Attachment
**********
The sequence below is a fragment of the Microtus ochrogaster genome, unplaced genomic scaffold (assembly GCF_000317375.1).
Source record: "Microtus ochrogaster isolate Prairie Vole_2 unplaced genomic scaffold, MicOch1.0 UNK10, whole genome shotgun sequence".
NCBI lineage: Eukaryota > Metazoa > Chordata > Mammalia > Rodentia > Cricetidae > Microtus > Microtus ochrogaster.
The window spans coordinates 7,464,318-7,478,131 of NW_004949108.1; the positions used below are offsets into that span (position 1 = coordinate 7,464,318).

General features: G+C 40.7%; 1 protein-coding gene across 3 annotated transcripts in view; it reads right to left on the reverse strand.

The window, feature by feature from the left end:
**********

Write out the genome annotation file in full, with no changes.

The sequence below is a fragment of the Microtus ochrogaster genome, unplaced genomic scaffold (assembly GCF_000317375.1).
Source record: "Microtus ochrogaster isolate Prairie Vole_2 unplaced genomic scaffold, MicOch1.0 UNK10, whole genome shotgun sequence".
NCBI lineage: Eukaryota > Metazoa > Chordata > Mammalia > Rodentia > Cricetidae > Microtus > Microtus ochrogaster.
The window spans coordinates 7,464,318-7,478,131 of NW_004949108.1; the positions used below are offsets into that span (position 1 = coordinate 7,464,318).

General features: G+C 40.7%; 1 protein-coding gene across 3 annotated transcripts in view; it reads right to left on the reverse strand.

The window, feature by feature from the left end: